I'm looking for a word or an idiom expressing the fact that an agent (Athlete, Company, Country, etc.) suddenly ranks first, not because he performed better but because the former champion's performance slumped.

(Something other than winning by default/forfeit)

Here is the context:

Many think that soon enough the USA is going to produce more oil than Saudi Arabia. But others think that it's going to be because SA's production is going to decrease. It's like saying your country is going to bring renewable energies from 10% to 50% of the national energy mix. If you reduce overall energy consumption while keeping the same volume of renewables, then statistically you become a much more eco-friendly country.

See what I mean?

  • I do not see what you mean. You mentioned an idiom by default and then provided an example that did not even contain it. Also, you're missing the word more in much ecofriendly ==> much more ecofriendly
    – dockeryZ
    Jun 6 '14 at 0:04
  • 1
    I'm not 100% sure, but I think the O.P. means winning more by circumstance or coincidence than by default. Default implies a no-show of some sort.
    – J.R.
    Jun 6 '14 at 0:29
  • Possibly. I think default denotes that there's an absence of alternatives - for instance, in the case of a no-show. @J.R. you're probably right about the circumstance thing, but I'm not sure... OP can you please confirm?
    – jimsug
    Jun 6 '14 at 1:07
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    This sort of thing was briefly called 'doing a Bradbury' after the speed skating in the 2002 winter Olympics, where the winner - Steven Bradbury - was fourth of four until everybody else fell over in the last few seconds
    – mcalex
    Jun 6 '14 at 2:49

In sports, a team which achieves a victory by virtue of luck or of a supposedly superior opponent's failures is often said to have backed into (or in to) the win or the playoffs or the championship. The idiom is common enough to have been extended beyond sports:

Not even Bob Dole’s dismal 1996 candidacy generated less enthusiasm in GOP ranks than McCain’s 2008 effort. In winning the nomination when he’d been counted out after the disintegration of his campaign structure, he showed more fortitude than skill. He was blessed by weak competitors, who eliminated each other and left him the last man standing. ... [Recent polls] have prompted speculation by GOP political practitioners that McCain can back into the presidency, as he backed into the nomination. —‘Can McCain Back In To Another Win?’, Robert D. Novak, New York Post, July 28, 2008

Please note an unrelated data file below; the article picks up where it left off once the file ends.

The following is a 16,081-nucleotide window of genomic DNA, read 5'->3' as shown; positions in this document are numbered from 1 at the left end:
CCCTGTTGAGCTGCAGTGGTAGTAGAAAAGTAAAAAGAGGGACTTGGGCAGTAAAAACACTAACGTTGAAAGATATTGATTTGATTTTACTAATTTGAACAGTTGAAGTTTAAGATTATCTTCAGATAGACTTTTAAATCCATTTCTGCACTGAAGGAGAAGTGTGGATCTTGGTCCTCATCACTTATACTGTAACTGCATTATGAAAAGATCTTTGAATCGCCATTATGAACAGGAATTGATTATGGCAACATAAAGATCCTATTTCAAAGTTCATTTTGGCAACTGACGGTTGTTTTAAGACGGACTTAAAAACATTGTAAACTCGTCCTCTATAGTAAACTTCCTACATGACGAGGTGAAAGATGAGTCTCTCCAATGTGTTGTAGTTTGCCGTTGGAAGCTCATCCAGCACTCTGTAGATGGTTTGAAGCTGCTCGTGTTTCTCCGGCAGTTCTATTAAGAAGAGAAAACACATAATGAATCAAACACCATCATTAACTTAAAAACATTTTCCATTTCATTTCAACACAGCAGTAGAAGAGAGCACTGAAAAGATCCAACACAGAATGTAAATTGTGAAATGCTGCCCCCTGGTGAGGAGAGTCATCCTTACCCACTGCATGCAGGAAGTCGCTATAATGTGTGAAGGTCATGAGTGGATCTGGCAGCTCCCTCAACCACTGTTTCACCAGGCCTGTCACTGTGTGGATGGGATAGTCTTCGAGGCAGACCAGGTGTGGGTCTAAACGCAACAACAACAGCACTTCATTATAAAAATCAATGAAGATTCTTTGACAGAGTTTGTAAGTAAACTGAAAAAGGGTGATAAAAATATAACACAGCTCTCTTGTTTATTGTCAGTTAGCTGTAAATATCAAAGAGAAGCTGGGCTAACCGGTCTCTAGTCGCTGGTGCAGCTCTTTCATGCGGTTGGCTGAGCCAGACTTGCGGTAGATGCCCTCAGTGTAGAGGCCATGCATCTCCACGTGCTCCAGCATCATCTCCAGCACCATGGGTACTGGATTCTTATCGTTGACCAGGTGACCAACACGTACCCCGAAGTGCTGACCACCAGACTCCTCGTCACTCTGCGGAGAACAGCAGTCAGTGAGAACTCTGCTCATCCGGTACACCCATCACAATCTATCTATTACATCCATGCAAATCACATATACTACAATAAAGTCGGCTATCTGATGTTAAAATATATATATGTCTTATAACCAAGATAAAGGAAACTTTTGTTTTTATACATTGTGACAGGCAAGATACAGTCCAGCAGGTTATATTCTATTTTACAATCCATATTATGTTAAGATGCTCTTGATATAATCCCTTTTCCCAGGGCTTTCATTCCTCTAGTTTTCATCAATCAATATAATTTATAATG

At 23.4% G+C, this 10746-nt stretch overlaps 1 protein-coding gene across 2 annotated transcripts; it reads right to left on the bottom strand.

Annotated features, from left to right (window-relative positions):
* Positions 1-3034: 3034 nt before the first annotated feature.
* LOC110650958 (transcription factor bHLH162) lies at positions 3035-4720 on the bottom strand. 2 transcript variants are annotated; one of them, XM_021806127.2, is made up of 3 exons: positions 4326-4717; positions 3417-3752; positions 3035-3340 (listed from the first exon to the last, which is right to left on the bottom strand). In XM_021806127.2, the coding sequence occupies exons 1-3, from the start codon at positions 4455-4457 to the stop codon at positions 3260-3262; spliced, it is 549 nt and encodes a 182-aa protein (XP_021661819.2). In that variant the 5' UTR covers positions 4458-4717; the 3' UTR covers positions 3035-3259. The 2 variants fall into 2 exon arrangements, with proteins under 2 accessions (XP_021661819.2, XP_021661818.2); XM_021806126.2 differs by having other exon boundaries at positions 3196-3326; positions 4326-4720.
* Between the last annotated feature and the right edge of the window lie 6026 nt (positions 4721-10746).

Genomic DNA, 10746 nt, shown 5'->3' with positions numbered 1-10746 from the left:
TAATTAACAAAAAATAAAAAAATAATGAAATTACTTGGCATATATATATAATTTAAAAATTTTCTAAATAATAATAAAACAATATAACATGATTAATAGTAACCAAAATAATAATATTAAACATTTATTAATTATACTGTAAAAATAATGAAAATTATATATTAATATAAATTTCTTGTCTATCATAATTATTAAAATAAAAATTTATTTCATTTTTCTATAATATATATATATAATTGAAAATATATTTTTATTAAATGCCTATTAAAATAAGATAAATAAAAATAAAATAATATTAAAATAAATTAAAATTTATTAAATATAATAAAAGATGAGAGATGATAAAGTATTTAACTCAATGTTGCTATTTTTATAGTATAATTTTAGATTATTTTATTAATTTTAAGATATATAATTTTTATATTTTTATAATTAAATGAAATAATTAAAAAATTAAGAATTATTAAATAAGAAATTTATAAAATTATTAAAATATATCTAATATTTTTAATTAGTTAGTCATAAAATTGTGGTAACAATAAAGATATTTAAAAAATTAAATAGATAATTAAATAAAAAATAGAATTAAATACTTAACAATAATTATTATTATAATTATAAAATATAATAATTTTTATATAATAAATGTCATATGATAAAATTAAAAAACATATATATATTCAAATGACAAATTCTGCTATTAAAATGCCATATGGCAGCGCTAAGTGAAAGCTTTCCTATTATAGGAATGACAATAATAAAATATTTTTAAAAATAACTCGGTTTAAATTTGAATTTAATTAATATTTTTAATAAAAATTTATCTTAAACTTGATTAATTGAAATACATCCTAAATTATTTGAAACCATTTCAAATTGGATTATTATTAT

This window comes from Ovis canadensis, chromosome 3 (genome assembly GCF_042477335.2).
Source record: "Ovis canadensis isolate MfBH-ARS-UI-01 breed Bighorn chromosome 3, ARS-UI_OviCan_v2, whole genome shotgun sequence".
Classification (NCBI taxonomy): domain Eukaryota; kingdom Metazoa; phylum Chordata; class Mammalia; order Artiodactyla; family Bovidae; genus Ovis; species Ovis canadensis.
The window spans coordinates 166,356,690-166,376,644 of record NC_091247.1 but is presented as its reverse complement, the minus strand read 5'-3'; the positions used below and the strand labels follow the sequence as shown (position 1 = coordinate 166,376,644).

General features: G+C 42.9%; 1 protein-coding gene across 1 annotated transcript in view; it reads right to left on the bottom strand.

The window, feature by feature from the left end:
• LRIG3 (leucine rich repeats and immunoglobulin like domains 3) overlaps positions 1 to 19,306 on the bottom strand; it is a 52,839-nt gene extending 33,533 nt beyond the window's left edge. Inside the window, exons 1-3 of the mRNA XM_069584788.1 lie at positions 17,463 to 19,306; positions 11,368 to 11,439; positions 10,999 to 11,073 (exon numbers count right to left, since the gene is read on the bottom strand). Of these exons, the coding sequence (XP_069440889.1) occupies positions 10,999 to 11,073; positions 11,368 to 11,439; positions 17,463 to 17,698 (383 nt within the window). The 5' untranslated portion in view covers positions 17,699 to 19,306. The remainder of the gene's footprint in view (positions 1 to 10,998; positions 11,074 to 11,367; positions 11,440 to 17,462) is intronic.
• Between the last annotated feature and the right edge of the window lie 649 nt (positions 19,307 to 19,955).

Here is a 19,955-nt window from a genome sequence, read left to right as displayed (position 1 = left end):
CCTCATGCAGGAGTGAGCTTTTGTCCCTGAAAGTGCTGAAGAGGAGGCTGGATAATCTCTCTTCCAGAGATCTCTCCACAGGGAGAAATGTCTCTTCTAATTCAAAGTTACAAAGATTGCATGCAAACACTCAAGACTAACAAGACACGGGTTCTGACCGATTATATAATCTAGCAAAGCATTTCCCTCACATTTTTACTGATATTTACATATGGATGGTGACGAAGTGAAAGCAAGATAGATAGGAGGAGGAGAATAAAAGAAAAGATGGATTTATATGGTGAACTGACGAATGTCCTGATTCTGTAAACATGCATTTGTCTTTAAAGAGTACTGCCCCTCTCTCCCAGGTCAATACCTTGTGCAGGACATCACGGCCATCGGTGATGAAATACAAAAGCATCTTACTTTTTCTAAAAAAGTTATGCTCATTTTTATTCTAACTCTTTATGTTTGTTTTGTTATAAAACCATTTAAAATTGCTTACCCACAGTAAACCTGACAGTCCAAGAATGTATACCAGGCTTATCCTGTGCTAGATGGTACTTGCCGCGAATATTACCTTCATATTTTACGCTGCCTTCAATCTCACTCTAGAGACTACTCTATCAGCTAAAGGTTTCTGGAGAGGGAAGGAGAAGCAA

[Other factors]can also have a substantial impact on the fortunes of a new small business. [...] Blind Luck -- The Small Business Hall of Fame contains more than a few stories of people who backed into success because of their incredibly good timing. —John L. Duoba, ‘Are You Ready to Be Your Own Boss?’, Small Business News, July 03, 2012


If by "winning" you mean "leading", and if you mean to say that the numbers don't necessarily tell the full story, then there is an expression (with some variations) that may apply:

Figures don’t lie, but liars figure.
Statistics never lie but liars use statistics.
There are three kinds of lies: lies, damned lies, and statistics.

The quote is often attributed to Mark Twain, who reportedly gave credit to British Prime Minister Benjamin Disraeli.

These wry expressions underscore how some people will use numerical data to present a conclusion that may be factual from a strictly mathematical perspective, but in a way that is somewhat misleading. One example might be a resumé that says:

Our sales doubled in the two months when I was manager of the showroom.

when, in fact, the showroom had only sold one unit previously, and two more while the person was manager. When dealing with sales statistics, we don't usually imagine a single-unit increase when we hear the word "doubled" – but that word was chosen because it sounds more impressive than the actual results.

Such truth-bending happens quite often in politics. For example, a candidate running for reelection might boast, "Our city was once the worst city for crime, but now, we are no longer in the Top 10!" (In reality, though, the crime rate has gone up – but, because it went up even faster in 10 other cities, in terms of ranking, that city fell from #1 to #11.) Yet notice how the words were carefully crafted, so that the reality of crime being still on the rise is never even mentioned (until the opposing party runs their ad, which will probably skew the data in a similar manner, only in the other direction).


If you're looking for the idiom -

Player A was the tortoise of the Aesop's tale, to player B's hare.

Everyone knows the tale where the tortoise at a steady slow pace won the race against a hare, who - leaving the opponent far behind, stopped to take a nap. In this case the analogy is quite clear: A sustains current pace, while B, formerly in the lead, loses due to slowing down.

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